PYONGYANG, North Korea (CNN) -

Three Americans detained in North Korea spoke out about their conditions and pleaded for U.S. help in interviews with CNN.

Kenneth Bae, Matthew Todd Miller and Jeffrey Edward Fowle were presented to CNN's Will Ripley at a Pyongyang hotel Monday. Each was given five minutes for an interview.

All three men said they hope the U.S. government will send an envoy to North Korea to help get them out of their situations, similar to how former President Bill Clinton helped secure the release of two journalists in 2009.

Bae, who is serving a 15-year prison sentence for "hostile acts to bring down its government," said he is working eight hours a day, six days a week at a labor camp.

North Korea claimed Bae was part of a Christian plot to overthrow the regime.

"Right now what I can say to my friends and family is, continue to pray for me," he said.

Despite what he called "hard labor," Bae said he has been treated "as humanely as possible."

Miller, who is accused of tearing up his tourist visa and seeking asylum upon entry, implored the U.S. government for help during his interview.

He said he wanted to tell the United States that "my situation is very urgent, that very soon I am going to trial, and I would directly be sent to prison."

He said he will not learn of his charges until he goes to trial.

Fowle, an American tourist accused of leaving a Bible in a hotel where he was staying, said he has "no complaints" about his treatment.

"It's been very good so far, and I hope and pray that it continues, while I'm here two more days or two more decades," he said.

All three men said they have signed statements admitting their guilt. North Korean officials monitored and recorded all three interviews, and CNN was unable to assess independently the conditions under which the men were being held.

U.S. National Security Council spokesman Patrick Ventrell said Monday that securing the Americans' release "is a top priority and we have followed these cases closely in the White House. We continue to do all we can to secure their earliest possible release."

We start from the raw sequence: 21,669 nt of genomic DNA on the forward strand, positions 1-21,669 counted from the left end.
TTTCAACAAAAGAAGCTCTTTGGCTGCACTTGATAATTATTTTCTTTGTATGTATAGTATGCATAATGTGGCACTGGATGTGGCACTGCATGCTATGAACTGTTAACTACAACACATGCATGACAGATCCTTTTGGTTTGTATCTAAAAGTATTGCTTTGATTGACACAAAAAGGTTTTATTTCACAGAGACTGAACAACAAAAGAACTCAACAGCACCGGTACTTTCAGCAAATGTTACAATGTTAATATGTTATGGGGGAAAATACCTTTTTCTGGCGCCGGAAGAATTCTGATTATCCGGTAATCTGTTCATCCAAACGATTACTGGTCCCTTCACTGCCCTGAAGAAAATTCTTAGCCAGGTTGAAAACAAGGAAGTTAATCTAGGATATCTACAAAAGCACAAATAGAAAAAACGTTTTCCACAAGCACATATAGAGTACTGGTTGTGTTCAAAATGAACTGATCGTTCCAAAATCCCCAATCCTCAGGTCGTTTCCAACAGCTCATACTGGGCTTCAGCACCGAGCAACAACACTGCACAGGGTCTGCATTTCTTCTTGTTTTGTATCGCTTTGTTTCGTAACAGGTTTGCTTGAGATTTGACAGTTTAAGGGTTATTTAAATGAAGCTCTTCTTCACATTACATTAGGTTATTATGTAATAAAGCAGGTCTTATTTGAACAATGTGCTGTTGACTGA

State Department spokeswoman Jen Psaki said, "There is no greater priority for us than the welfare and safety of U.S. citizens abroad.

"Out of humanitarian concern for Jeffrey Fowle, Matthew Miller, and their families, we request the DPRK release them so they may return home," Psaki said, using the initials for North Korea's official name, the Democratic People's Republic of Korea. "We also request the DPRK pardon Kenneth Bae and grant him special amnesty and immediate release so he may reunite with his family and seek medical care. We continue to work actively to secure these three U.S. citizens' release."

The Swedish Embassy in Pyongyang acts as the "protecting power for issues involving U.S. citizens in North Korea," and the United States is in "regular, close coordination" with the embassy, she said. Swedish representatives visited Fowle on June 20, Miller on May 9 and June 21, and Bae 12 times since his detention, most recently on August 11 in a labor camp, Psaki said.

Surprise meetings

The circumstances leading up to the CNN interviews were bizarre.

A CNN team was on a government tour about two hours outside Pyongyang when it learned it had to leave immediately to meet with a high-level government official in the capital.

The crew boarded a van to a secret location, where it found out the meeting was with the three Americans.

Bae's family has been pushing for his release due to his worsening health. The 46-year-old suffers from diabetes and high blood pressure and has kidney stones.

"I've been going back and forth between hospital and to the labor camp for the last year and a half," Bae told Ripley on Monday.

He said his health has "been failing" over the past 1½ months.

"My hands are numb and tingling, and it's difficult sleeping at night, and I was working in the field every day," Bae said.